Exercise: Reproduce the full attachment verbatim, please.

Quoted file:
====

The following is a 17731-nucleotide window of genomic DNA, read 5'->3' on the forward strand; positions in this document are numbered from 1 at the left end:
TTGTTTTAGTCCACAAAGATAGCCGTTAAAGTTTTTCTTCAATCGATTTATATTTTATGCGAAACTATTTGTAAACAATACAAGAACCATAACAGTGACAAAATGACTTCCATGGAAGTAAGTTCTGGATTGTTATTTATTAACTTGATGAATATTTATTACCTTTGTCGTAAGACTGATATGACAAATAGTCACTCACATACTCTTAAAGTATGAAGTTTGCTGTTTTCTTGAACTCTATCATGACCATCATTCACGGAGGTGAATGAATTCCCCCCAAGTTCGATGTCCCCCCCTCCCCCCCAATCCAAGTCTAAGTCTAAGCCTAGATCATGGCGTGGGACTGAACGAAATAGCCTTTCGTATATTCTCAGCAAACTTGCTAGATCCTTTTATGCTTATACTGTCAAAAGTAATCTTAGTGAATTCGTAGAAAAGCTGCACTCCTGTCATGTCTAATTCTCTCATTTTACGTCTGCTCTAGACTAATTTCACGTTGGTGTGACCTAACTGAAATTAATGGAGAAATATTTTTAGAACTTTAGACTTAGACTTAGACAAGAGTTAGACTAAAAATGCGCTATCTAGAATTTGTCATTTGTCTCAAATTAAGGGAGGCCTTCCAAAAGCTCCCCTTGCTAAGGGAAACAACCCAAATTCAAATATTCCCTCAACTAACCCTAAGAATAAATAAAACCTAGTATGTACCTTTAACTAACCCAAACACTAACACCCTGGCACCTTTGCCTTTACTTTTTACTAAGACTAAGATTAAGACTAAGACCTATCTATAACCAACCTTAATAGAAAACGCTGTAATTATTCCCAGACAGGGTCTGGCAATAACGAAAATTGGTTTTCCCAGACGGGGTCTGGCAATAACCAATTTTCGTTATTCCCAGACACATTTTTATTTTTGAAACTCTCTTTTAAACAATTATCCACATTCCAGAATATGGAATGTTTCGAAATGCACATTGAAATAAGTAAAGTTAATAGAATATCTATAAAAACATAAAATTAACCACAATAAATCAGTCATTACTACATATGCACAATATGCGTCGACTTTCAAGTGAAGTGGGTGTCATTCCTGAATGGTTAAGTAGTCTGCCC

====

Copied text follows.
The following is a 17731-nucleotide window of genomic DNA, read 5'->3' on the forward strand; positions in this document are numbered from 1 at the left end:
TTGTTTTAGTCCACAAAGATAGCCGTTAAAGTTTTTCTTCAATCGATTTATATTTTATGCGAAACTATTTGTAAACAATACAAGAACCATAACAGTGACAAAATGACTTCCATGGAAGTAAGTTCTGGATTGTTATTTATTAACTTGATGAATATTTATTACCTTTGTCGTAAGACTGATATGACAAATAGTCACTCACATACTCTTAAAGTATGAAGTTTGCTGTTTTCTTGAACTCTATCATGACCATCATTCACGGAGGTGAATGAATTCCCCCCAAGTTCGATGTCCCCCCCTCCCCCCCAATCCAAGTCTAAGTCTAAGCCTAGATCATGGCGTGGGACTGAACGAAATAGCCTTTCGTATATTCTCAGCAAACTTGCTAGATCCTTTTATGCTTATACTGTCAAAAGTAATCTTAGTGAATTCGTAGAAAAGCTGCACTCCTGTCATGTCTAATTCTCTCATTTTACGTCTGCTCTAGACTAATTTCACGTTGGTGTGACCTAACTGAAATTAATGGAGAAATATTTTTAGAACTTTAGACTTAGACTTAGACAAGAGTTAGACTAAAAATGCGCTATCTAGAATTTGTCATTTGTCTCAAATTAAGGGAGGCCTTCCAAAAGCTCCCCTTGCTAAGGGAAACAACCCAAATTCAAATATTCCCTCAACTAACCCTAAGAATAAATAAAACCTAGTATGTACCTTTAACTAACCCAAACACTAACACCCTGGCACCTTTGCCTTTACTTTTTACTAAGACTAAGATTAAGACTAAGACCTATCTATAACCAACCTTAATAGAAAACGCTGTAATTATTCCCAGACAGGGTCTGGCAATAACGAAAATTGGTTTTCCCAGACGGGGTCTGGCAATAACCAATTTTCGTTATTCCCAGACACATTTTTATTTTTGAAACTCTCTTTTAAACAATTATCCACATTCCAGAATATGGAATGTTTCGAAATGCACATTGAAATAAGTAAAGTTAATAGAATATCTATAAAAACATAAAATTAACCACAATAAATCAGTCATTACTACATATGCACAATATGCGTCGACTTTCAAGTGAAGTGGGTGTCATTCCTGAATGGTTAAGTAGTCTGCCC